Author Profile

(Critical Guide to Censorship and Literature)

Glyn published Three Weeks in 1907 in London. The novel’s story about a young man’s seduction by a sexually experienced and aggressive older woman (who was a member of the royal family) so shocked society that King Edward VII would not allow the book to be mentioned in his presence. By 1916, when the book’s first inexpensive edition appeared, it had sold almost two million copies in the United States and the British Empire, despite frequent attempts to ban it. Glyn’s stage adaptation was performed privately in 1908 but was denied a license for commercial production by Britain’s Lord Chamberlain.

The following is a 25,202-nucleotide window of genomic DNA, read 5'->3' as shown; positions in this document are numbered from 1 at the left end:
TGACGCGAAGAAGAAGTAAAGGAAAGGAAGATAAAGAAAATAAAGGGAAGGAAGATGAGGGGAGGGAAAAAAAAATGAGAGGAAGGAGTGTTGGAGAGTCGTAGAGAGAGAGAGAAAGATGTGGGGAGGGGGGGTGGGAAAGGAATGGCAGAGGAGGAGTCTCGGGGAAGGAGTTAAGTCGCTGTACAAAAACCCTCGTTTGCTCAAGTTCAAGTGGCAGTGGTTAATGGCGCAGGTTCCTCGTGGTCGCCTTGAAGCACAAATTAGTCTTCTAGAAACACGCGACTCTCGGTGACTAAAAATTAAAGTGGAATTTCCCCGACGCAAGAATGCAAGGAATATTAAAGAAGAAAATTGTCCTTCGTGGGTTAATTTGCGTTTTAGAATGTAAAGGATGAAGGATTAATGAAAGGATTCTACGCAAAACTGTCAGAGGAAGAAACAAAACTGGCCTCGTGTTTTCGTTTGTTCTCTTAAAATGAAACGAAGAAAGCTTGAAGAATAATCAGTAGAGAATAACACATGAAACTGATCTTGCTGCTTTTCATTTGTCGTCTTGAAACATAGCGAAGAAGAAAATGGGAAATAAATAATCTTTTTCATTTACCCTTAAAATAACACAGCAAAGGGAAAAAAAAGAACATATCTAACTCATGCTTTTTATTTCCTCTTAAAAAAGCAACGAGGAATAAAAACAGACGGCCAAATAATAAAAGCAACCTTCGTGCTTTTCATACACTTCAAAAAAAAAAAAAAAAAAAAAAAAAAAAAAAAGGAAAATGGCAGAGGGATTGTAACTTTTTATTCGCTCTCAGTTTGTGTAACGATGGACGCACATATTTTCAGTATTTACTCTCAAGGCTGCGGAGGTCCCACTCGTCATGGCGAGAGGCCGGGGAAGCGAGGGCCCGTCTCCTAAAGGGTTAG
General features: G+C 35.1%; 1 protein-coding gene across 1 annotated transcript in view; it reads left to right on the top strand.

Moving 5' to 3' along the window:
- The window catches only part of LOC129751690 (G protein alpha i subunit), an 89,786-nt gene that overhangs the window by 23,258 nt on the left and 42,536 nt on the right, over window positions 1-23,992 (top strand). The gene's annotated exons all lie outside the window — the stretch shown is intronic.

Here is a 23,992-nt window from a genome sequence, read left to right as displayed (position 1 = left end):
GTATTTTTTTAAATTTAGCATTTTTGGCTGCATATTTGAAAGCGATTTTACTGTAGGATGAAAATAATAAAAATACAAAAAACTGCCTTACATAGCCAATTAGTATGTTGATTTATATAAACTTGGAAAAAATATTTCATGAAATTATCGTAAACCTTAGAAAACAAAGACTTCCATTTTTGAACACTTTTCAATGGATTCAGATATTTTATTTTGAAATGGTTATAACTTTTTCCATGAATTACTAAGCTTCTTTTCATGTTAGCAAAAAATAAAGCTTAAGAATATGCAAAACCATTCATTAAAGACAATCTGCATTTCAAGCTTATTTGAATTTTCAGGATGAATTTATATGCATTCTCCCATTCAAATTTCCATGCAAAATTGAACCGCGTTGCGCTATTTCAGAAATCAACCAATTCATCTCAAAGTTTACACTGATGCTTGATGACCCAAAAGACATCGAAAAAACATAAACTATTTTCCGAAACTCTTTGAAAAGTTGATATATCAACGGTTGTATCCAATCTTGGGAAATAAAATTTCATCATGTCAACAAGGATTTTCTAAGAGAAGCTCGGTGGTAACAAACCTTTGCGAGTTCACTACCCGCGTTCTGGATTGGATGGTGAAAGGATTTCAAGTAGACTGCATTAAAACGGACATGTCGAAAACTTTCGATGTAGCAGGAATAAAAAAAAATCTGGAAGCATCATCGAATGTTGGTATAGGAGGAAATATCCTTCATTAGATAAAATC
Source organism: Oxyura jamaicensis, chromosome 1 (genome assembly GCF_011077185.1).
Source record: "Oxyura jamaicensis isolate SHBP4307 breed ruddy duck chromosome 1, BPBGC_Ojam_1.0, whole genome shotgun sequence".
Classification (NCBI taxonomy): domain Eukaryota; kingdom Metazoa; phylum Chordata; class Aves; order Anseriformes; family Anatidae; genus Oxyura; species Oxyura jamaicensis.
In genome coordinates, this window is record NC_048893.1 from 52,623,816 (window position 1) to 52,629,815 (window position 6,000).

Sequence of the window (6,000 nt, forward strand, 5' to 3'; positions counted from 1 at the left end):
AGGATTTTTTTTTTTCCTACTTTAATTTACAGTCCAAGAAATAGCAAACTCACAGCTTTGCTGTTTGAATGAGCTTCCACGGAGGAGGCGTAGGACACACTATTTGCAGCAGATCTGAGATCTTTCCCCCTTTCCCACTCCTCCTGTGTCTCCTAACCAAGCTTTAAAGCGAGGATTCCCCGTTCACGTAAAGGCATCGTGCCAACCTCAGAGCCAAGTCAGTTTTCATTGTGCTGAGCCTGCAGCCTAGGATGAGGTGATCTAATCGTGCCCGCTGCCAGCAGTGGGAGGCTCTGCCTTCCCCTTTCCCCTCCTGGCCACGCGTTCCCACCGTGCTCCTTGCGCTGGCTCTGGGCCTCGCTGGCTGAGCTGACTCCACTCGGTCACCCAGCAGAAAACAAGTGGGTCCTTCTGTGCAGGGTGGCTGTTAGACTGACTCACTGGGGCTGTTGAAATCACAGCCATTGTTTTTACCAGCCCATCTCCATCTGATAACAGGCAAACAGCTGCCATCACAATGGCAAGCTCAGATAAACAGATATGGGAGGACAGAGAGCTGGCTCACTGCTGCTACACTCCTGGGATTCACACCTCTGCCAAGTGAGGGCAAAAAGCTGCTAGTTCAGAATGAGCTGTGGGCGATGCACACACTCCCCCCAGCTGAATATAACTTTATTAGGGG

In 1915 Glyn brought suit for copyright infringement against a burlesque of her novel called Pimple’s Three Weeks. The court ruled that immoral works did not have copyright protection and urged suppression of Glyn’s novel. Glyn wrote the screenplay for the 1924 Hollywood film version; in England the original title of the novel was banned, so the film was released there as The Romance of a Queen. In 1932 censors in Ohio reportedly banned a Mickey Mouse cartoon that showed a cow reading the novel. In 1934 a proposed sound version starring Gloria Swanson was shelved as a result of censorship pressures.